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Bargaining on networks: An experiment

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  • Gary Charness
  • Margarida Corominas

Abstract

While markets are often decentralized, in many other cases agents in one role can only negotiate with a proper subset of the agents in the complementary role. There may be proximity issues or restricted communication flows. For example, information may be transmitted only through word-of-mouth, as is often the case for job openings, business opportunities, and confidential transactions. Bargaining can be considered to occur over a network that summarizes the structure of linkages among people. We conduct an alternating-offer bargaining experiment using separate simple networks, which are then joined during the session by an additional link. The results diverge sharply depending on how this connection is made. Payoffs can be systematically affected even for agents who are not connected by the new link. We use a graph-theoretic analysis to show that any two-sided network can be decomposed into simple networks of three types, so that our result can be generalized to more complex bargaining environments. Participants appear to grasp the essential characteristics of the networks and we observe a rather consistently high level of bargaining efficiency.

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Bibliographic Info

Paper provided by Department of Economics and Business, Universitat Pompeu Fabra in its series Economics Working Papers with number 492.

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Date of creation: Aug 2000
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Handle: RePEc:upf:upfgen:492

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Web page: http://www.econ.upf.edu/

Related research

Keywords: Bargaining; experiment; graph theory; network; Leex;

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References

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  1. Roth, Alvin E, 1984. "Stability and Polarization of Interests in Job Matching," Econometrica, Econometric Society, vol. 52(1), pages 47-57, January.
  2. Kelso, Alexander S, Jr & Crawford, Vincent P, 1982. "Job Matching, Coalition Formation, and Gross Substitutes," Econometrica, Econometric Society, vol. 50(6), pages 1483-1504, November.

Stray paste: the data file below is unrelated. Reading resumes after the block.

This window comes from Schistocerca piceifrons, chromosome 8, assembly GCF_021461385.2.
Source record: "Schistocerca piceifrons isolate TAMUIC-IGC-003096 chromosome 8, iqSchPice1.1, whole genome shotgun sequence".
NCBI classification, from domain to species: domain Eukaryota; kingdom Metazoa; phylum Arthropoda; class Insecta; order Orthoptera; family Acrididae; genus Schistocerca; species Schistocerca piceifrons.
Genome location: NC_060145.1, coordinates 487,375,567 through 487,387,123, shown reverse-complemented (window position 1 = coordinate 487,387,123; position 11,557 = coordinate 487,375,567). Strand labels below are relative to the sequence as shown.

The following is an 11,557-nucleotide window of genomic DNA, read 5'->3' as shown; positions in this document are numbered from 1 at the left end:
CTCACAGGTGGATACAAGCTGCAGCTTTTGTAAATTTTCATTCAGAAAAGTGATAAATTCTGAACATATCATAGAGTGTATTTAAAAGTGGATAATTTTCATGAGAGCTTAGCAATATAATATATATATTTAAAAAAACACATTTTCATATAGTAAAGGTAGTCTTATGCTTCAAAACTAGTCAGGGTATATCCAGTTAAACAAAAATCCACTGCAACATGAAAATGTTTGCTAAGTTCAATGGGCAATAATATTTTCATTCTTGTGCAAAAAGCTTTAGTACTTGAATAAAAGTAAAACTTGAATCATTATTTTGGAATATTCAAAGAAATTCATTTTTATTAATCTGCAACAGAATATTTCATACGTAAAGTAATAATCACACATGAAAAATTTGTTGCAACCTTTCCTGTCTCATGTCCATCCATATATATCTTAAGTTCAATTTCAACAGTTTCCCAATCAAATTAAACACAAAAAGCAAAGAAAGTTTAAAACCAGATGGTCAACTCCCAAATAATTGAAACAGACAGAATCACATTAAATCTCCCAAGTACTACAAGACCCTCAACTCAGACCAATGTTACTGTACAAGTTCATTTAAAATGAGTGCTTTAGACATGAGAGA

3. Ariel Rubinstein, 2010. "Perfect Equilibrium in a Bargaining Model," Levine's Working Paper Archive 661465000000000387, David K. Levine.
  4. Guth, Werner & Schmittberger, Rolf & Schwarze, Bernd, 1982. "An experimental analysis of ultimatum bargaining," Journal of Economic Behavior & Organization, Elsevier, vol. 3(4), pages 367-388, December.
  5. Kirchsteiger, G. & Niederle, M. & Potters, J.J.M., 1998. "The Endogenous Evolution of Market Institutions: An Experimental Investigation," Discussion Paper 1998-67, Tilburg University, Center for Economic Research.
  6. Roth, Alvin E & Schoumaker, Francoise, 1983. "Expectations and Reputations in Bargaining: An Experimental Study," American Economic Review, American Economic Association, vol. 73(3), pages 362-72, June.
  7. Vernon L. Smith, 1962. "An Experimental Study of Competitive Market Behavior," Journal of Political Economy, University of Chicago Press, vol. 70, pages 322.
  8. Rachel E. Kranton & Deborah F. Minehart, 2001. "A Theory of Buyer-Seller Networks," American Economic Review, American Economic Association, vol. 91(3), pages 485-508, June.
  9. Knez Marc J. & Camerer Colin F., 1995. "Outside Options and Social Comparison in Three-Player Ultimatum Game Experiments," Games and Economic Behavior, Elsevier, vol. 10(1), pages 65-94, July.
  10. Matthew O. Jackson & Asher Wolinsky, 1994. "A Strategic Model of Social and Economic Networks," Discussion Papers 1098, Northwestern University, Center for Mathematical Studies in Economics and Management Science.
  11. Prasnikar, Vesna & Roth, Alvin E, 1992. "Considerations of Fairness and Strategy: Experimental Data from Sequential Games," The Quarterly Journal of Economics, MIT Press, vol. 107(3), pages 865-88, August.
  12. Blume, Andreas, et al, 1998. "Experimental Evidence on the Evolution of Meaning of Messages in Sender-Receiver Games," American Economic Review, American Economic Association, vol. 88(5), pages 1323-40, December.
  13. Crawford, Vincent P & Rochford, Sharon C, 1986. "Bargaining and Competition in Matching Markets," International Economic Review, Department of Economics, University of Pennsylvania and Osaka University Institute of Social and Economic Research Association, vol. 27(2), pages 329-48, June.
  14. Forsythe, Robert & Kennan, John & Sopher, Barry, 1991. "An Experimental Analysis of Strikes in Bargaining Games with One-Sided Private Information," American Economic Review, American Economic Association, vol. 81(1), pages 253-78, March.
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Cited by:
  1. Matthew O. Jackson, 2002. "The Stability and Efficiency of Economic and Social Networks," Microeconomics 0211011, EconWPA.
  2. Matthew O. Jackson, 2003. "A survey of models of network formation: Stability and efficiency," Working Papers 1161, California Institute of Technology, Division of the Humanities and Social Sciences.

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